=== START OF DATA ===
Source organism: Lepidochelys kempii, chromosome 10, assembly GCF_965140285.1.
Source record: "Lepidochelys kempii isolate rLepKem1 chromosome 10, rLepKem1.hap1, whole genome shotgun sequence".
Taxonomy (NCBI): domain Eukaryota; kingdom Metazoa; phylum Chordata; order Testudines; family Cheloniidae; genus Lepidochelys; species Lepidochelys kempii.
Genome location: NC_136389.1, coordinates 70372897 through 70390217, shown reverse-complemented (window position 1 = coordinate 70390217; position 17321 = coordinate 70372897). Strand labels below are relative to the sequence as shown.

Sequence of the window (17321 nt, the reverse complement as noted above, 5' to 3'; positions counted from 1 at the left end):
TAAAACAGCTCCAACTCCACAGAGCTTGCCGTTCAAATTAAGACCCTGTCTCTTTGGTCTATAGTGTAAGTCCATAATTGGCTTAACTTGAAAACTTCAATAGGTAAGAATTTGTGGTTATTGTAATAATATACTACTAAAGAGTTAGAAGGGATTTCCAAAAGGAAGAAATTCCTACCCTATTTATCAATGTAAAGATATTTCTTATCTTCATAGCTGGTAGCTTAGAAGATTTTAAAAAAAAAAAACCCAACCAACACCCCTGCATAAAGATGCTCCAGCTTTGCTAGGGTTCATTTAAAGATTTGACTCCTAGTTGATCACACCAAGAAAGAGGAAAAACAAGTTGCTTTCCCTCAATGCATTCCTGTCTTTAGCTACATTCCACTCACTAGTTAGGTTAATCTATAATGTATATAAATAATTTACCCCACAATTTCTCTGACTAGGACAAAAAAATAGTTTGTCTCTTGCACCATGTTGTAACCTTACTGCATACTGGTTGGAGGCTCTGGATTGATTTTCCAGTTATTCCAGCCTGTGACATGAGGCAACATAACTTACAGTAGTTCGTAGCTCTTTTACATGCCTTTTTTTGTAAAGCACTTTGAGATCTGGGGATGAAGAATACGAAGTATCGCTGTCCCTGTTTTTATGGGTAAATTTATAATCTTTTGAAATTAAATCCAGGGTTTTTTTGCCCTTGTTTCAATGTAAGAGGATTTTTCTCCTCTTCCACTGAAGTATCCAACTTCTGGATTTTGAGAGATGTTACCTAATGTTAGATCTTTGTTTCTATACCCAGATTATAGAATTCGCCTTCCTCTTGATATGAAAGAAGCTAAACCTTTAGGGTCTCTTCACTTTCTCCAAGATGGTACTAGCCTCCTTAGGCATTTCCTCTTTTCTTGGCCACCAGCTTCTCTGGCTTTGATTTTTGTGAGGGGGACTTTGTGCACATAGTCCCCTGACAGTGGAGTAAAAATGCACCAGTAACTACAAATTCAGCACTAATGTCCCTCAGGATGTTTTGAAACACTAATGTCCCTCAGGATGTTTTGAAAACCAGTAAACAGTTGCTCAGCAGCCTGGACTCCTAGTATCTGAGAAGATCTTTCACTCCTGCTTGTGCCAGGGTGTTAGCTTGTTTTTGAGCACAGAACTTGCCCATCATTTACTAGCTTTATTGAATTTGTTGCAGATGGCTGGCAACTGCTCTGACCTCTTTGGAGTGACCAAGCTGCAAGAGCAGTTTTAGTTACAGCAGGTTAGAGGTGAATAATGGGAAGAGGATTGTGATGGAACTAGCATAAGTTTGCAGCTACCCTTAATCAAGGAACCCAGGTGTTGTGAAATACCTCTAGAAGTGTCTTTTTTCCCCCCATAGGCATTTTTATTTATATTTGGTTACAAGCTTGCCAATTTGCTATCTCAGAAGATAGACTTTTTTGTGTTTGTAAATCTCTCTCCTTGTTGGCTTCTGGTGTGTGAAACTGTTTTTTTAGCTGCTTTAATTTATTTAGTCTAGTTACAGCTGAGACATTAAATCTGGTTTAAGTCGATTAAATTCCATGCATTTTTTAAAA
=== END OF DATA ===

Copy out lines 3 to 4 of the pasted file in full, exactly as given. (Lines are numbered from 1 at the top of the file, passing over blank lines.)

Taxonomy (NCBI): domain Eukaryota; kingdom Metazoa; phylum Chordata; order Testudines; family Cheloniidae; genus Lepidochelys; species Lepidochelys kempii.
Genome location: NC_136389.1, coordinates 70372897 through 70390217, shown reverse-complemented (window position 1 = coordinate 70390217; position 17321 = coordinate 70372897). Strand labels below are relative to the sequence as shown.